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Me and my spouse are going through the divorce.

We had a mediation session on 10th August (roughly a month ago).

J______ has been in touch to let us know that she no longer wishes to continue with mediation.

It appears to me that we will have to go to the court.

I would like to know what are my legal obligations right now?

Below is an email received from Mediation service, unfortunately it is vague:

There are no explicit rights around visitation and contact for parents, although parents do have an obligation to maintain their children. The parents can make decisions around contact arrangements; where no agreement can be reached, the Court can make decisions around arrangements for the children. The C100 is the form you will need to complete and submit together with the signed page 19 form to make an application for child arrangements.

Each parent has a responsibility to maintain any children financially. Parents can decide how much maintenance will be. If this is not possible an option is to contact the Child Maintenance Service who can calculate the amount.

I believe in:

  • AI (artificial intelligence)
  • crowdsourced wisdom
  • collective consciousness

More than an individual lawyer who has pervert incentives of charing me hourly rate rather than getting things done. On that basis I decided to document the process in an indestructible (been meditating on it for more than a month) manner on the blockchain.


I provided background information for a reason - I strongly believe that context, intention, surrounding information can play a key role in understanding the whole situation:

  • we do not communicate directly
  • we have post-nup agreement
  • my spouse claims I'm allegedly mentally ill
  • my spouse claims she has received eviction letter - date of eviction is 10th November

(I don't find it believable, the last day at property is 7th September, it's unlikely to have court hearing and get letter delivered by 9th September)

2

A good place to start would be the Government website. However, it doesn't really say more than the mediation service told you (and should be obvious); preferably you should agree on child custody and maintenance, and if that is not possible even after mediation the Court will have to decide. Until the judgment (or settlement out of court) you both still have a responsibility for the welfare of the children.

It is, of course, your choice whether to instruct a lawyer or to study divorce law sufficiently to represent yourself at the hearing(s). However, you should at the very least take advice on confidentiality: some parts of the process are intentionally private, and making them public will, as contempt of court, count against you at the least. If you deliberately break the law by publicising the wrong things in a way that cannot be deleted, you may go to prison.

  • I'm extremely cautious with every single word I publish online, I believe that law is usually decade behind reality so I'm not too worried about publishing on the blockchain and going into jail - I want everyone to know (AI, collective consciousness, crowdsourced wisdom). It is interesting: Before the court makes a decision, it might ask you try mediation again or go on a course to help you resolve issues. – Michael Freeman Sep 9 '17 at 21:12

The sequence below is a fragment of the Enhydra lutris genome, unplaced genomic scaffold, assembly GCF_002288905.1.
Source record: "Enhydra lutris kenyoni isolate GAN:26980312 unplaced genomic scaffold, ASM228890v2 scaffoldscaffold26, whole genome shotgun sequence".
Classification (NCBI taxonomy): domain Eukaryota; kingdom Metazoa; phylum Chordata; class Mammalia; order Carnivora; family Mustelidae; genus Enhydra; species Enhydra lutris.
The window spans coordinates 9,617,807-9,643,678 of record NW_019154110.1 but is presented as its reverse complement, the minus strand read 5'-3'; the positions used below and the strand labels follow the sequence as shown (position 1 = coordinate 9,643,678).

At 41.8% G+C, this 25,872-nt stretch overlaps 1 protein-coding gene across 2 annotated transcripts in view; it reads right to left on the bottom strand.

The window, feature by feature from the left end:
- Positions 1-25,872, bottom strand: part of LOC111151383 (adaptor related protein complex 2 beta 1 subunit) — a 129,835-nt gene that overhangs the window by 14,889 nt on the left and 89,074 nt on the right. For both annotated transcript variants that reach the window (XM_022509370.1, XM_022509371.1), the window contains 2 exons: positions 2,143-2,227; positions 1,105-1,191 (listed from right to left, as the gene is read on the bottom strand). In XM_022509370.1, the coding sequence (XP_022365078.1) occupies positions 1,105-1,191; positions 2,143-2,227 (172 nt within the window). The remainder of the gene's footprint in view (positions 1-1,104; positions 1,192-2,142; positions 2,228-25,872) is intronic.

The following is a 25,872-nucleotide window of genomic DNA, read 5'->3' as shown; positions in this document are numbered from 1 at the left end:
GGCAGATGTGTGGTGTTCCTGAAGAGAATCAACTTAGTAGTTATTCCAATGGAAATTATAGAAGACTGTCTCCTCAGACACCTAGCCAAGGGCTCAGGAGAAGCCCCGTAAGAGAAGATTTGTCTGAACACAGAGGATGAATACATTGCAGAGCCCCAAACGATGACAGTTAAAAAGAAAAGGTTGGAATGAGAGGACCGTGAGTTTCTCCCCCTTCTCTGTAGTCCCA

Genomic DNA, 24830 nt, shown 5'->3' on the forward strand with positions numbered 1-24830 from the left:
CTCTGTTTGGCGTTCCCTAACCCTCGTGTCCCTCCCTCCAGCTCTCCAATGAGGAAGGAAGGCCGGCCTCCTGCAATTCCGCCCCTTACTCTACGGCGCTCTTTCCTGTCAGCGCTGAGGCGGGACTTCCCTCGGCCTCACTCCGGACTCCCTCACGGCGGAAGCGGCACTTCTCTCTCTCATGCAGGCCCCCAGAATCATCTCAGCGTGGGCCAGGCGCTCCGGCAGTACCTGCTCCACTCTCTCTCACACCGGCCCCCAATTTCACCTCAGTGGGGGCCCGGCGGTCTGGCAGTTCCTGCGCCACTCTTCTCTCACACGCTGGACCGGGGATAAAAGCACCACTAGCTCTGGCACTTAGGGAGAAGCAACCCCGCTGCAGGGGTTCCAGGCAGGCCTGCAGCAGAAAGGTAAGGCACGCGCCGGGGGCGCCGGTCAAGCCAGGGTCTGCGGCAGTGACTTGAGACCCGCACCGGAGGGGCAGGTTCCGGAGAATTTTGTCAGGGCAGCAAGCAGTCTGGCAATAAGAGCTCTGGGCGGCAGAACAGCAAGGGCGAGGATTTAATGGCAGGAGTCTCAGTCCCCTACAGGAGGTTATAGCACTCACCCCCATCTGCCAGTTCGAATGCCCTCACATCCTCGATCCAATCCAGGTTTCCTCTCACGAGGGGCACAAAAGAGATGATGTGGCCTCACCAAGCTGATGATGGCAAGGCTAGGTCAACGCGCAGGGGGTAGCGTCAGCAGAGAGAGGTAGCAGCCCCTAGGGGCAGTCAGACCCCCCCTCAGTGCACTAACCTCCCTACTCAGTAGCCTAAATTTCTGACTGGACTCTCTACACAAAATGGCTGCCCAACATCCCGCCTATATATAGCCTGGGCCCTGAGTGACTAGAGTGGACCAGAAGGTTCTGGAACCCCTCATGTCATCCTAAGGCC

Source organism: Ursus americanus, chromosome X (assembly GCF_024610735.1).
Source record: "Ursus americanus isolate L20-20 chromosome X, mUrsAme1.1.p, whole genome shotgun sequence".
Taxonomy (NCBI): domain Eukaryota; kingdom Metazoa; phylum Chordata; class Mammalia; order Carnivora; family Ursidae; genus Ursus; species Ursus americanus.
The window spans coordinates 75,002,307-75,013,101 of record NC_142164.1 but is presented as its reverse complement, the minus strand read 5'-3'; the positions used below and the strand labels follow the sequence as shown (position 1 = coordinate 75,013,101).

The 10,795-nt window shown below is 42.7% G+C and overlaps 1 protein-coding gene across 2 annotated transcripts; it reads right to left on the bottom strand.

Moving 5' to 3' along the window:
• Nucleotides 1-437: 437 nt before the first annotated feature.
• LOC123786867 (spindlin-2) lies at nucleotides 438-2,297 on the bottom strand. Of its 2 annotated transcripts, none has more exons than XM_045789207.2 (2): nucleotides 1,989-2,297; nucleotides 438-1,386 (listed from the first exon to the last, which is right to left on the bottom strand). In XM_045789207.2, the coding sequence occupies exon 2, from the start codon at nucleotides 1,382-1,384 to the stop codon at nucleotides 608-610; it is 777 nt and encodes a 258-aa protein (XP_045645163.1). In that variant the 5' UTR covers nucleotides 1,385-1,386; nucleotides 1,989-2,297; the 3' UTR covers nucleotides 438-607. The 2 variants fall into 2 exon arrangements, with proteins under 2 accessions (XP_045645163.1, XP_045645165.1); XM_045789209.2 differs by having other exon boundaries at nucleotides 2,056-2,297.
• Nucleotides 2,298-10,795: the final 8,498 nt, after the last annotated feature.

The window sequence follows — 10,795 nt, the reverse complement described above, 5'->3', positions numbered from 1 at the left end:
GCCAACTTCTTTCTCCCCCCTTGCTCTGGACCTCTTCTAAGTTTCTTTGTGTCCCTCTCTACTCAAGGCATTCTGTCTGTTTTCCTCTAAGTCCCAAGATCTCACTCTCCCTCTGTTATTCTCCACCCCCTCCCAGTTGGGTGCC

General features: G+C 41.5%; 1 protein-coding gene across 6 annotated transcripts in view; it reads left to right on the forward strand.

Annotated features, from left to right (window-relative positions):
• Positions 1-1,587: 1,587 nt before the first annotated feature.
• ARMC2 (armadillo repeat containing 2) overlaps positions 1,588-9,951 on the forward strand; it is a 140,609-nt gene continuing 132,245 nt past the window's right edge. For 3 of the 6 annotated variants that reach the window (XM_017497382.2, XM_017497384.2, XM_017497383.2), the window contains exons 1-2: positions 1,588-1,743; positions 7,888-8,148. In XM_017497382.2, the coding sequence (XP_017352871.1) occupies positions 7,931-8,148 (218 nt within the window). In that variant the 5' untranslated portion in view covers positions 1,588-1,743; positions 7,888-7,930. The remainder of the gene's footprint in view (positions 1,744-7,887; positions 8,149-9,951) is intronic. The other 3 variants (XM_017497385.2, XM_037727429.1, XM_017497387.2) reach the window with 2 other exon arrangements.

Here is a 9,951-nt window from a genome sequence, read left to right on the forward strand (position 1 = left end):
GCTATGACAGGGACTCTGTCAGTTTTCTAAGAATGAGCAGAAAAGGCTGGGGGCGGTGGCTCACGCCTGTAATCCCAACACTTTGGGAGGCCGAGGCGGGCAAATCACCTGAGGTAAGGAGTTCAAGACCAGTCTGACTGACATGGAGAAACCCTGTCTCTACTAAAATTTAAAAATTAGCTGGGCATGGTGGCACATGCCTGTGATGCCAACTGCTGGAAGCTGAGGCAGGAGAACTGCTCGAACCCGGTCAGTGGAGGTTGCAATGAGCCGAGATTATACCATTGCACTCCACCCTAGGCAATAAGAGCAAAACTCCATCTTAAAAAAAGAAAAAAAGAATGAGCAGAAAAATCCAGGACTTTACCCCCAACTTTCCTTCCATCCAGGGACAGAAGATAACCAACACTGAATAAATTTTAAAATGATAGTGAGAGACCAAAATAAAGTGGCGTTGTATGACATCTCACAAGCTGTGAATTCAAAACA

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    @Michal: I really mean it about a lawyer. Even if (for the sake of argument) your position is obviously right and the law is obviously stupid, breaking it could still put you in prison, with no visitation rights and a hefty maintenance bill that overrides your post-nup. – Tim Lymington supports Monica Sep 9 '17 at 21:23
  • I act with highest degree of integrity. I live life as if it was a piece of art and every thought was manifested in real time. More about my approach: genesis.re/wiki#Everything_In_Public Also a question asked two years ago: law.stackexchange.com/questions/3980/… (decision to publish blog on the blockchain was carefully evaluated) – Michael Freeman Sep 10 '17 at 1:30
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There are no explicit rights around visitation and contact for parents, although parents do have an obligation to maintain their children.

Totally incorrect! I have been working in Family Law for over 12 years now and SMS Attorneys have over 20 years of experience in family litigation and on that bases, I say that Every state has laws that govern the visitations and contracts.

If your concern is to be involved with the child than you need to serve the other parent with court papers to request the court to enter you into a Joint Custody. You can do this yourself if you have the knowledge to do so, a flat fee attorney can help you as well to avoid paying hourly fees.

  • Personally, I wouldn't hire an attorney who doesn't bother to check the jurisdiction, and then starts to argue with court officials. – Tim Lymington supports Monica Nov 5 '17 at 21:49
  • What are you implying, Tim? – SMS Attorneys LTD Nov 6 '17 at 0:44

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